Life & Letters


About this Item

Title: Walt Whitman to William Sloane Kennedy, 7 May 1888

Date: May 7, 1888

Whitman Archive ID: duk.00926

Source: Trent Collection of Whitmaniana, David M. Rubenstein Rare Book & Manuscript Library, Duke University. The transcription presented here is derived from Walt Whitman, The Correspondence, ed. Edwin Haviland Miller (New York: New York University Press, 1961–1977), 4:168–169. For a description of the editorial rationale behind our treatment of the correspondence, see our statement of editorial policy.

Contributors to digital file: Blake Bronson-Bartlett, Ryan Furlong, Ian Faith, and Stephanie Blalock

May 7 Evn'g '88

Here is Rhys's1 last letter to me2—I suppose (but don't know for certain) that Union League Club New York City w'd reach him—I have been out driving this afternoon & was out yesterday, wh' is the best indication I can give of myself—I still write a little, but almost hate to not wanting to tack on lethargy & indigestion &c to what I have already uttered3—Thank you for the Transcripts & the last Sunday Herald4

Walt Whitman

William Sloane Kennedy (1850–1929) was on the staff of the Philadelphia American and the Boston Transcript; he also published biographies of Longfellow, Holmes, and Whittier (Dictionary of American Biography). Apparently Kennedy had called on the poet for the first time on November 21, 1880 (William Sloane Kennedy, Reminiscences of Walt Whitman [London: Alexander Gardener, 1896], 1). Though Kennedy was to become a fierce defender of Whitman, in his first published article he admitted reservations about the "coarse indecencies of language" and protested that Whitman's ideal of democracy was "too coarse and crude"; see The Californian, 3 (February 1881), 149–158. For more about Kennedy, see Katherine Reagan, "Kennedy, William Sloane (1850–1929)," Walt Whitman: An Encyclopedia, ed. J.R. LeMaster and Donald D. Kummings (New York: Garland Publishing, 1998).


1. Ernest Percival Rhys (1859–1946) was a British author and editor; he founded the Everyman's Library series of inexpensive reprintings of popular works. He included a volume of Whitman's poems in the Canterbury Poets series and two volumes of Whitman's prose in the Camelot series for Walter Scott publishers. For more information about Rhys, see Joel Myerson, "Rhys, Ernest Percival (1859–1946)," Walt Whitman: An Encyclopedia, ed. J.R. LeMaster and Donald D. Kummings (New York: Garland Publishing, 1998). [back]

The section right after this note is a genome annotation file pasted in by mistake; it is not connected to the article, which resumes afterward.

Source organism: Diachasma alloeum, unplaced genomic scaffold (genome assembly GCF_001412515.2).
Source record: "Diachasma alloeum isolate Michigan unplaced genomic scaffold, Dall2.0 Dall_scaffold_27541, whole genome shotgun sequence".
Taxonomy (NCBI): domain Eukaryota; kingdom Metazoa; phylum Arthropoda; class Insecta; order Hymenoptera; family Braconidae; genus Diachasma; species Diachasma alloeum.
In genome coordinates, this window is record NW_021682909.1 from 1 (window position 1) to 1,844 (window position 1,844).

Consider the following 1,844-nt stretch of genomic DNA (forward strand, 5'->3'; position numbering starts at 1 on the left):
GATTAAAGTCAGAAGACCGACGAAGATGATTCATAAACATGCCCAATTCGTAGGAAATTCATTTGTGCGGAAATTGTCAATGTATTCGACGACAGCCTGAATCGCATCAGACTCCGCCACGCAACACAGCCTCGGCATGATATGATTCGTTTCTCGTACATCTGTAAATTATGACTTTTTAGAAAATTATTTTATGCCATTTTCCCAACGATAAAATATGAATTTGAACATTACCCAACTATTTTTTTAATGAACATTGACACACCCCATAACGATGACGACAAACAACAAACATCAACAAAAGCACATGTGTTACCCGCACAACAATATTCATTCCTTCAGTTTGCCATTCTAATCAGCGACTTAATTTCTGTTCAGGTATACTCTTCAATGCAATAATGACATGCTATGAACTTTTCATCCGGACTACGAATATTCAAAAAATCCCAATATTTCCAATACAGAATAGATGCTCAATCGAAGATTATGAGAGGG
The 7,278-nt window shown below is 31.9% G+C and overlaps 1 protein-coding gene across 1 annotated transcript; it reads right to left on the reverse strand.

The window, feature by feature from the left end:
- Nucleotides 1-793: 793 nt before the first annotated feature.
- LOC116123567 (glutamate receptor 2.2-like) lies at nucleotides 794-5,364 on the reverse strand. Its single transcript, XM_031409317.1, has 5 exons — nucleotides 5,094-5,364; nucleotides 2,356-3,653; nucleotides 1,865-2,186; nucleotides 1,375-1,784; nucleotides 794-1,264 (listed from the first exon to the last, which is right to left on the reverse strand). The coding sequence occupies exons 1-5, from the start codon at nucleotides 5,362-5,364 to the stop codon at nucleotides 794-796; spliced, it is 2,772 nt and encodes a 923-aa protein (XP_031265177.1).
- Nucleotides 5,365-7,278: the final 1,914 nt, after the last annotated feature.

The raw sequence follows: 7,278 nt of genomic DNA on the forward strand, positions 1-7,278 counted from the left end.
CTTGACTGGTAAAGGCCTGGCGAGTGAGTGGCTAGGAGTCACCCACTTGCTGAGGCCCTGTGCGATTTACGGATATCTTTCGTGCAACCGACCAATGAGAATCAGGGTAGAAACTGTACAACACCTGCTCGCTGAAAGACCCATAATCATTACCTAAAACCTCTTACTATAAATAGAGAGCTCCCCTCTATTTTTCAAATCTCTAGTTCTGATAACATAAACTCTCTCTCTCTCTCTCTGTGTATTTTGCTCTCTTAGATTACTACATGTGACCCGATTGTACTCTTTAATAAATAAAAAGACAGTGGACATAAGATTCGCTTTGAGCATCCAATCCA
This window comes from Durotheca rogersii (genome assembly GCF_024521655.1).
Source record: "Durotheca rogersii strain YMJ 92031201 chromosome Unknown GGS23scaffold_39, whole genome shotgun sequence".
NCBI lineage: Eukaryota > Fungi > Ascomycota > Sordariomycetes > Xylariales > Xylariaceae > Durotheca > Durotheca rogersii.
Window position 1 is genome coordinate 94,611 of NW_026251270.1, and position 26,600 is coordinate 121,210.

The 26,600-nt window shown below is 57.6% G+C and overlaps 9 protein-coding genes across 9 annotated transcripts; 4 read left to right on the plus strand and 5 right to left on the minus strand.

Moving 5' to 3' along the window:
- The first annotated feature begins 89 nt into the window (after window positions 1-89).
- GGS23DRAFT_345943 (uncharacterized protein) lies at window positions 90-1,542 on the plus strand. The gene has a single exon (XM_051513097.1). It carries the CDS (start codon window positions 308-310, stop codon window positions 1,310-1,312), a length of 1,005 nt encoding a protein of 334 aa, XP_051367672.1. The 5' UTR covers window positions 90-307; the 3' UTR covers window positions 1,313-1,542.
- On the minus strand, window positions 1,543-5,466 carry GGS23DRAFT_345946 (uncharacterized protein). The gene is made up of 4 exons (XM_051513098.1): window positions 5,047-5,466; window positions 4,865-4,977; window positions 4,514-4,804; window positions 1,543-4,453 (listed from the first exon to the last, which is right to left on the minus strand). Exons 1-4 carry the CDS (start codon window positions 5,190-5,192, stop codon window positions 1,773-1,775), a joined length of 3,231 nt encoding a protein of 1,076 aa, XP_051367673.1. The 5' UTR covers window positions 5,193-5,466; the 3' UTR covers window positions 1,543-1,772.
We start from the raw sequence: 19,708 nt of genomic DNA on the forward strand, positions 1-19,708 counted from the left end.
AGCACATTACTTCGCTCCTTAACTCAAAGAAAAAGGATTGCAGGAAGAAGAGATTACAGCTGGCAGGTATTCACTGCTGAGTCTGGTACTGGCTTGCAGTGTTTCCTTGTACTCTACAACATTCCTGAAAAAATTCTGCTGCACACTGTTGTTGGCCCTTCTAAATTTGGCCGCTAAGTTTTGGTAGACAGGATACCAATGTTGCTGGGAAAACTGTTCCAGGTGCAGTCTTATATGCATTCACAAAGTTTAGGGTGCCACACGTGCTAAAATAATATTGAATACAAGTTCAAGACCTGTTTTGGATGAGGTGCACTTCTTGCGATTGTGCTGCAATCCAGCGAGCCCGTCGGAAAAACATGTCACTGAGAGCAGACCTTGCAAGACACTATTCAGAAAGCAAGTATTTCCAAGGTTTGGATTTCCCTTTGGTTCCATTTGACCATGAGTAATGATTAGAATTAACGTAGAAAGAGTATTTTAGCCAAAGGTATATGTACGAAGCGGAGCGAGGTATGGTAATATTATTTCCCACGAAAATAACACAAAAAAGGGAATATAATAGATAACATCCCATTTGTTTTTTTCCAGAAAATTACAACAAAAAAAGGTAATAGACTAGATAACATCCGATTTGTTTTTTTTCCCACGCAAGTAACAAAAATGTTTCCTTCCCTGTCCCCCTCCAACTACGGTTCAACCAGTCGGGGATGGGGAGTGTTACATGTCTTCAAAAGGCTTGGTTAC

2. Rhys was in Camden on May 15—"goes this afternoon to N Y, & thence (after visiting Dr B[ucke]) to England" (Whitman's Commonplace Book, Charles E. Feinberg Collection of the Papers of Walt Whitman, 1839–1919, Library of Congress, Washington, D.C.). See Whitman's letter to Richard Maurice Bucke of May 24, 1888[back]

3. Whitman was paid $40 by the New York Herald for his April contributions. See the letter from James Gordon Bennett of the Herald to Whitman of May 4, 1888[back]

4. Louise Chandler Moulton's "Three Very Famous People. Mrs. Cleveland, George W. Childs and Walt Whitman. Words of Washington and Philadelphia. Poet Who Wrote of the Birds on Paumanok's Shore" appeared in the April 29, 1888, Boston Sunday Herald, recounting a visit to the poet. Whitman appeared frequently in the Boston Transcript, including in the March 6, 1888, issue, which contained an account of Ernest Rhys's lecture on "The New Poetry." [back]


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